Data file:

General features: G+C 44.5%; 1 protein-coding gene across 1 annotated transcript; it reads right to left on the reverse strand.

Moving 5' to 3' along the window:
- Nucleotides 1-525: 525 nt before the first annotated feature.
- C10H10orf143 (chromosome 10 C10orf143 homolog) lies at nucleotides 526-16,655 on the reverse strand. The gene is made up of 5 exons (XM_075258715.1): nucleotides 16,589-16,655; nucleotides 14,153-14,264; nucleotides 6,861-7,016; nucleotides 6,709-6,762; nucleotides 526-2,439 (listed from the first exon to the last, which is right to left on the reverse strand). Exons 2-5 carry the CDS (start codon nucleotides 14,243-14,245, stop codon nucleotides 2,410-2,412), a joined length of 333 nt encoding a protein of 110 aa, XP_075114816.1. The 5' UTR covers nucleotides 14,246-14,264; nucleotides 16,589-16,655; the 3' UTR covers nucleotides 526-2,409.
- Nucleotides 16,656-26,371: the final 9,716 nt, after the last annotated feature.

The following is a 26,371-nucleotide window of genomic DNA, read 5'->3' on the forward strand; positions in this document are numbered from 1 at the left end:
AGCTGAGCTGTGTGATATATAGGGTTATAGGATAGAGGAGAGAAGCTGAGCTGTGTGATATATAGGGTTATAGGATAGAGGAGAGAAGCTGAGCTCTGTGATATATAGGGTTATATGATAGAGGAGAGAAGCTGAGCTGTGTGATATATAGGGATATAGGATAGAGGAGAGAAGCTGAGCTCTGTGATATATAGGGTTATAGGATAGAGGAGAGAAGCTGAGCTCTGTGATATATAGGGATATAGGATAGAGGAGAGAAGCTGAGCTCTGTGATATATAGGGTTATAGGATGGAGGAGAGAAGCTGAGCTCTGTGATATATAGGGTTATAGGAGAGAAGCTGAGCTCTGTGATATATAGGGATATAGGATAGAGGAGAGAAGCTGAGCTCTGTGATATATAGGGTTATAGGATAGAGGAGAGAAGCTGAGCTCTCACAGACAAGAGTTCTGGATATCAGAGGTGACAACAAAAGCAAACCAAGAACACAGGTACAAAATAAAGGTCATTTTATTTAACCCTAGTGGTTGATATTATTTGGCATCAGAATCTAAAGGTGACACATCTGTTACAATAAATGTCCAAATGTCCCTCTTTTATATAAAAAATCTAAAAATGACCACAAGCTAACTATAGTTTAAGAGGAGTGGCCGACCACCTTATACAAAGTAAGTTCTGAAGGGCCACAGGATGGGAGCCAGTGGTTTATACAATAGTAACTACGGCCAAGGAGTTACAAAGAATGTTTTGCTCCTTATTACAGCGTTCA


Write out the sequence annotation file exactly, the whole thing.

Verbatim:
General features: G+C 44.5%; 1 protein-coding gene across 1 annotated transcript; it reads right to left on the reverse strand.

Moving 5' to 3' along the window:
- Nucleotides 1-525: 525 nt before the first annotated feature.
- C10H10orf143 (chromosome 10 C10orf143 homolog) lies at nucleotides 526-16,655 on the reverse strand. The gene is made up of 5 exons (XM_075258715.1): nucleotides 16,589-16,655; nucleotides 14,153-14,264; nucleotides 6,861-7,016; nucleotides 6,709-6,762; nucleotides 526-2,439 (listed from the first exon to the last, which is right to left on the reverse strand). Exons 2-5 carry the CDS (start codon nucleotides 14,243-14,245, stop codon nucleotides 2,410-2,412), a joined length of 333 nt encoding a protein of 110 aa, XP_075114816.1. The 5' UTR covers nucleotides 14,246-14,264; nucleotides 16,589-16,655; the 3' UTR covers nucleotides 526-2,409.
- Nucleotides 16,656-26,371: the final 9,716 nt, after the last annotated feature.

The following is a 26,371-nucleotide window of genomic DNA, read 5'->3' on the forward strand; positions in this document are numbered from 1 at the left end:
AGCTGAGCTGTGTGATATATAGGGTTATAGGATAGAGGAGAGAAGCTGAGCTGTGTGATATATAGGGTTATAGGATAGAGGAGAGAAGCTGAGCTCTGTGATATATAGGGTTATATGATAGAGGAGAGAAGCTGAGCTGTGTGATATATAGGGATATAGGATAGAGGAGAGAAGCTGAGCTCTGTGATATATAGGGTTATAGGATAGAGGAGAGAAGCTGAGCTCTGTGATATATAGGGATATAGGATAGAGGAGAGAAGCTGAGCTCTGTGATATATAGGGTTATAGGATGGAGGAGAGAAGCTGAGCTCTGTGATATATAGGGTTATAGGAGAGAAGCTGAGCTCTGTGATATATAGGGATATAGGATAGAGGAGAGAAGCTGAGCTCTGTGATATATAGGGTTATAGGATAGAGGAGAGAAGCTGAGCTCTCACAGACAAGAGTTCTGGATATCAGAGGTGACAACAAAAGCAAACCAAGAACACAGGTACAAAATAAAGGTCATTTTATTTAACCCTAGTGGTTGATATTATTTGGCATCAGAATCTAAAGGTGACACATCTGTTACAATAAATGTCCAAATGTCCCTCTTTTATATAAAAAATCTAAAAATGACCACAAGCTAACTATAGTTTAAGAGGAGTGGCCGACCACCTTATACAAAGTAAGTTCTGAAGGGCCACAGGATGGGAGCCAGTGGTTTATACAATAGTAACTACGGCCAAGGAGTTACAAAGAATGTTTTGCTCCTTATTACAGCGTTCA